Leo Rubinfien by Photo by Bob Patterson
Leo Rubinfien curated the new museum exhibit
Reporter takes a picture by Bob Patterson
A reporter takes a snapshot of a photo in the new exhibition in San Francisco
The San Francisco Museum of Modern Art is featuring an exhibition of photographs by Garry Winogrand which will be on display until June 2 and will provide photographic critics with a basis for comparing and contrasting the featured artist with his contemporaries Diane Arbus, Lee Friedlander, and Robert Frank. Ultimate it may even spawn arguments about Winogrand's status compared to other practitioners of street photography such as Henri Cartier Bresson or the Los Angeles based Gary Leonard.
Old school reporters who got the opportunity to attend the
show's press preview were shocked and delighted to find that the Press Kit was
delivered in the form of a computer memory stick. Gadzooks!
In the old days, selling off the 8 X 10 glossies from a new movie's
press kit was a welcome source of additional money for unscrupulous hacks
covering the Hollywood beat. Will collectors of movie memorabilia be
willing to pay top dollar for a memory stick?
The e-press kit contained a press release in adobe reader pdf file form that permitted columnists to copy and paste relevant sentences such as: "The exhibition has been conceived and guest-curated by photographer and author Leo Rubinfien with Erin O'Toole, assistant curator of photography at SFMOMA, and Sarah Greenough, senior curator of photographs at the National Gallery of Art."
We have invented the term e-tearsheet and will use it to
designate sending people the URL where the exhibition is mentioned in a
column. Who says we are a Luddite?
Any political pundit who happens to stumble upon this display of approximately 100 photographs, which were produced from undeveloped film and therefore are previously unseen by the public and the artist himself, will be stung by the poignancy of the opportunity for seeing America in an earlier more innocent (?) time.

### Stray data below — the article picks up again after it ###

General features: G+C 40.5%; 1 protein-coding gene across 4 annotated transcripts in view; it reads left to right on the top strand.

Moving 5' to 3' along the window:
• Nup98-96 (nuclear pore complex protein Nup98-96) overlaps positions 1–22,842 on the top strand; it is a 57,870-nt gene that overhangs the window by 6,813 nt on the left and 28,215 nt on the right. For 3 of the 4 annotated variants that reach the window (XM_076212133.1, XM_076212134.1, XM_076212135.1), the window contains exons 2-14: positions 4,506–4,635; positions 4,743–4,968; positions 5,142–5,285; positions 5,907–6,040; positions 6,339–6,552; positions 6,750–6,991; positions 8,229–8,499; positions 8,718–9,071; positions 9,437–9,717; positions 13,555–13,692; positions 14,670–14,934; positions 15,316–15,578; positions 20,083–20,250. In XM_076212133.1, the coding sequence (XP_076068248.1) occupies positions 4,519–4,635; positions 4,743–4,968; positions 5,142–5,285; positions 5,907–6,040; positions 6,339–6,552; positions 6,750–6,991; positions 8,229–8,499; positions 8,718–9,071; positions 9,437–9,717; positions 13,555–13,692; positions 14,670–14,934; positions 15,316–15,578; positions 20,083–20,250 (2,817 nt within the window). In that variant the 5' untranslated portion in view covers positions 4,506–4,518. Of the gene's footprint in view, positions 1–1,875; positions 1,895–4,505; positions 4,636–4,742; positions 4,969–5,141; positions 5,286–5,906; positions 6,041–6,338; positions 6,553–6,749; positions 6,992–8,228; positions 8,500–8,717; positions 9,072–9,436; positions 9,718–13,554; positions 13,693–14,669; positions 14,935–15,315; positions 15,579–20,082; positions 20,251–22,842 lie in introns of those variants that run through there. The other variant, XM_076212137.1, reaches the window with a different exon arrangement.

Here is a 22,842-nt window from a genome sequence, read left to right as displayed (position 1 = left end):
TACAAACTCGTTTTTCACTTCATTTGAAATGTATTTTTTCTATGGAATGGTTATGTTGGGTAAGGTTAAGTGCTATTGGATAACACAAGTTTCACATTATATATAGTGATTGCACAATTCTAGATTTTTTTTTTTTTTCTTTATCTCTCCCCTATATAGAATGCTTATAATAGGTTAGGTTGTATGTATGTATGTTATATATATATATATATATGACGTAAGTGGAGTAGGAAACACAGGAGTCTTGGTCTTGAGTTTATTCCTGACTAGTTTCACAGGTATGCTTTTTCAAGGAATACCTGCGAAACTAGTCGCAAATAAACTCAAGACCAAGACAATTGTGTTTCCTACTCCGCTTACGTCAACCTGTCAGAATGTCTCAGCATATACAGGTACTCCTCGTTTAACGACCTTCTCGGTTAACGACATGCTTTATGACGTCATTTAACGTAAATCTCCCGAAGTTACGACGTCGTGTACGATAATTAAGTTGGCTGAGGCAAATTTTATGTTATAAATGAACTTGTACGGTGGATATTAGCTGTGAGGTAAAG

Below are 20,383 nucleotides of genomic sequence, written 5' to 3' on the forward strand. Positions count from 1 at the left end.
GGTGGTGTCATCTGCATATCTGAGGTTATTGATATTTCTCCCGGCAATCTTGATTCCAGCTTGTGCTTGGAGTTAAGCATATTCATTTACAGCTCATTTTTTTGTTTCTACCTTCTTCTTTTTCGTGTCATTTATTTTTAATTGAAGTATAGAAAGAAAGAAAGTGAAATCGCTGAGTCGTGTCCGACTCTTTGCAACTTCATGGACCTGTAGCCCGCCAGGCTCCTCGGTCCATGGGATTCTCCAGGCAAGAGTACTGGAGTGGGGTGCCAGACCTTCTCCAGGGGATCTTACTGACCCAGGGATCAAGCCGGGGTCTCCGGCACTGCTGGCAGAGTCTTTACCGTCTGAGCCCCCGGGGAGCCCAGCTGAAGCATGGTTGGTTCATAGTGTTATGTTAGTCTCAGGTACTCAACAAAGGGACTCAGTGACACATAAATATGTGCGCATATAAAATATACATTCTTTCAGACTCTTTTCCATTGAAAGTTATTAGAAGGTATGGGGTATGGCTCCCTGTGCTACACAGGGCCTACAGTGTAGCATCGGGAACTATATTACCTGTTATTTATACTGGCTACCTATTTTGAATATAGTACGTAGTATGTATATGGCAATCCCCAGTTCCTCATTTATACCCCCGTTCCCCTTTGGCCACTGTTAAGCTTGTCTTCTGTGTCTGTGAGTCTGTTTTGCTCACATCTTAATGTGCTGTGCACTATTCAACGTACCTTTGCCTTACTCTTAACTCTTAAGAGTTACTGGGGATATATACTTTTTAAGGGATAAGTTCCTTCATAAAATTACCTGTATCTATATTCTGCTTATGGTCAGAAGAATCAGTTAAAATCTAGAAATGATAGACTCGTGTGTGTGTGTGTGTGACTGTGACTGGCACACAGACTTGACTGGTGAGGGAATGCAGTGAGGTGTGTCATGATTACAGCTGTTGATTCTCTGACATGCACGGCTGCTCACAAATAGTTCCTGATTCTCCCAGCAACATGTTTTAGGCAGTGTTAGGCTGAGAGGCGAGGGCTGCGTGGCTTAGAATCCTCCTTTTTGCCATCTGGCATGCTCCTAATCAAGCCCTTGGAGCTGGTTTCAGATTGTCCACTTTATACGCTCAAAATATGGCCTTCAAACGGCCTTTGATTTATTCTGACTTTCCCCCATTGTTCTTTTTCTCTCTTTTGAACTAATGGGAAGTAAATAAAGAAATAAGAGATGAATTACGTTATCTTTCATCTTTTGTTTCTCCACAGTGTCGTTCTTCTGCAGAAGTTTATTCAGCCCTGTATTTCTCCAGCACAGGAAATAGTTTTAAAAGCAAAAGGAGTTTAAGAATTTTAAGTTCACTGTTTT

Beehive hairdos, cars with monstrous tail fins, and other
subtle clues will evoke a sense of nostalgia but a closer look at that period
of time will give commentators a chance to note that a look at America's
darker side is conspicuous by its absence.
In the 1960 Presidential election, one candidate evoked the phrases "animal magnetism" and "charisma," while the other party's candidate seemed to have mastered the challenging task of smiling and scowling simultaneously. Are cynical pundits the only people concerned by the fact that elections in the land of the free are handled like a marketing challenge facing companies with competing products?
The show contains some feature shots from the Democratic
Party's 1960 Presidential Convention and one of Nixon campaigning in New York City.
Can an unbiased observer look at the photos of JFK and Nixon and not see the seeds for a very partisan culture in the future? Fifty years later, some folks can castigate a President for exaggerating the impact of the sequester to make political points and denounce it as unacceptable lies while simultaneously giving lies (from a member of their party) that rationalized a new war, a dismissive shrug of the shoulders.
At the same time that John Kennedy was challenging Americans
to ask themselves what they could do for their country, some of those same
people were listening to items such as Lenny Bruce's album that contained the
cut "Non Skeddo Flies Again," which is a comedy monologue about Jack G. Graham
who blew up an airplane on November 1. 1955, to collect insurance on his
In it, Bruce says: "He blew up a plane with forty people and his mother and for that the States sent him to the Gas Chamber proving, actually, that the American people are losing their sense of humor... You just think about it, anybody who blows up a plane with forty people and his mother can't be all bad."
Can you imagine what Bruce would have said about the Connecticut school
shooting, if he had lived long enough to comment on that tragedy? Could Jon Stewart or Bill Maher be that
While Winogrand was taking some of his best shots in the Sixties, a popular song was bragging "we don't let our hair grow long and shaggy like the hippies out in San Francisco do."
The symbolism of a photo of a young lady laying in the
gutter of a street in Hollywood while a sports car drives past, taken in 1984,
would not escape many observers.
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